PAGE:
So sticking with the current theme of geology, we move onto Sir Charles Lyell whose work developing the theory of uniformitarianism crucial to the Origin's development. Uniformitarianism is a theory which states that changes in the surface of the Earth can be attributed to slow-acting observable processes like that of erosion. In order for erosion to create something as large as say, the Grand Canyon, it would require an enormous amount of time. Efforts to calculate the age of the Earth in the 19th century involved studies of salting of oceans, the condensation of gas nebula into stars, and the cooling of molten metal. A commonly stated figure was 100 million years, which Huxley decried as too small, though greater precision in age calculation was only brought on by the discovery of radioactivity and atomic isotopes. But back to our supposed main character Charles Darwin. He was a very close friend of the elder Lyell and an active proponent of uniformitarianism himself. He took a copy of Lyell's masterwork, The Principles of Geology with him on the HMS Beagle and his surviving 1837 copy is heavily annotated.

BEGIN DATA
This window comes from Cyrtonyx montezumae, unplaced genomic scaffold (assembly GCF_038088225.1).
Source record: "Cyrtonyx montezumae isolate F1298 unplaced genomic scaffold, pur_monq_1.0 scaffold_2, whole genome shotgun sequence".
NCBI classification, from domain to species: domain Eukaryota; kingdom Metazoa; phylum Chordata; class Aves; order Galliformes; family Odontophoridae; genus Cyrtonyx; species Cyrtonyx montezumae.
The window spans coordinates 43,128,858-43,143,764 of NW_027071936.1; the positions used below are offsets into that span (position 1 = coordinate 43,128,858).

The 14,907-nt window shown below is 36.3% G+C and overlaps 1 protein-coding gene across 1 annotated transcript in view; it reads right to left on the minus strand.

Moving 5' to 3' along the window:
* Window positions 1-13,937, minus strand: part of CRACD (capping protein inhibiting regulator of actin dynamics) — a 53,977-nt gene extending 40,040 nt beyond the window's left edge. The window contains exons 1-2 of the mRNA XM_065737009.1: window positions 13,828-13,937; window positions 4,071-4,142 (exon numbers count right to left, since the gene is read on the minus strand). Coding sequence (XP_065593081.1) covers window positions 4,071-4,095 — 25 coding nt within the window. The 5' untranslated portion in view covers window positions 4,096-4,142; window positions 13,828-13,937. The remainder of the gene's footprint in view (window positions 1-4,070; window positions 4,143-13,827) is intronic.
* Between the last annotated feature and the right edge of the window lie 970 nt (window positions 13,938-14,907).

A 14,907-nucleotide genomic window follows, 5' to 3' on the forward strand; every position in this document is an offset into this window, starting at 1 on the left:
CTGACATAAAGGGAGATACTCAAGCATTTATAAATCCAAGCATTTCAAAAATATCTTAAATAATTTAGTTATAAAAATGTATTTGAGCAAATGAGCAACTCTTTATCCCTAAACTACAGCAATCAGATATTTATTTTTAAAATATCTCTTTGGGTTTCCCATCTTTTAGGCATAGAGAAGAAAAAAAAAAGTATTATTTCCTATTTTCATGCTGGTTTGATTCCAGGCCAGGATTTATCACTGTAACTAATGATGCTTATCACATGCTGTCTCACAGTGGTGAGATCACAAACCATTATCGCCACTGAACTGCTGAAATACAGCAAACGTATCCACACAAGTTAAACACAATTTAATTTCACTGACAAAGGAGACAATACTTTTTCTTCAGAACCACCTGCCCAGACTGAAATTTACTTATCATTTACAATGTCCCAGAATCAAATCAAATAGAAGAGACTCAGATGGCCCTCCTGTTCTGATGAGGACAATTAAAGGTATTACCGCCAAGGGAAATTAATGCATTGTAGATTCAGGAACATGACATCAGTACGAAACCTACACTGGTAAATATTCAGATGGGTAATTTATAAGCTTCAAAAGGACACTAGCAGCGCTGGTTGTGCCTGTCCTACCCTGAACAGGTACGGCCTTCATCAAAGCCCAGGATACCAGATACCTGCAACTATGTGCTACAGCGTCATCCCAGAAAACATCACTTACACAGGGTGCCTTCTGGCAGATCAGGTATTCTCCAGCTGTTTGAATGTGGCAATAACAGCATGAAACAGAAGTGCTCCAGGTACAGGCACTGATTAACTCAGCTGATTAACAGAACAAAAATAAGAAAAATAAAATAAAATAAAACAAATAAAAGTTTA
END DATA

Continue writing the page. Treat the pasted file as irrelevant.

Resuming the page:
For the biology portion of this history, we have start with the Swedish ecologists Carl Linnaeus who developed the system of organizing species by their external and internal characteristics (taxonomy). Taxonomy can be a contentious enterprise, as anyone whose opened a few biology texts will note, since views of what phylum or family a particular species belongs in varies among scientists even today. Jean Baptiste Lamarck, a French biologist, created a taxonomy based on a line of increasing complexity with humans, as one could expect, being at the pinnacle. Lamarck's theory of evolution was that animals gained new forms by the inheritance of acquired traits, and that each successive generation would further develop along the line. He did not believe in extinction, but that evolution produces ongoing spontaneous generation of new species. Darwin calls Lamarck's hypotheses absurd quite regularly in his notebooks with regard to both extinction and taxonomy. From Darwin we get the familiar branching tree model, but more will be said on this in a minute.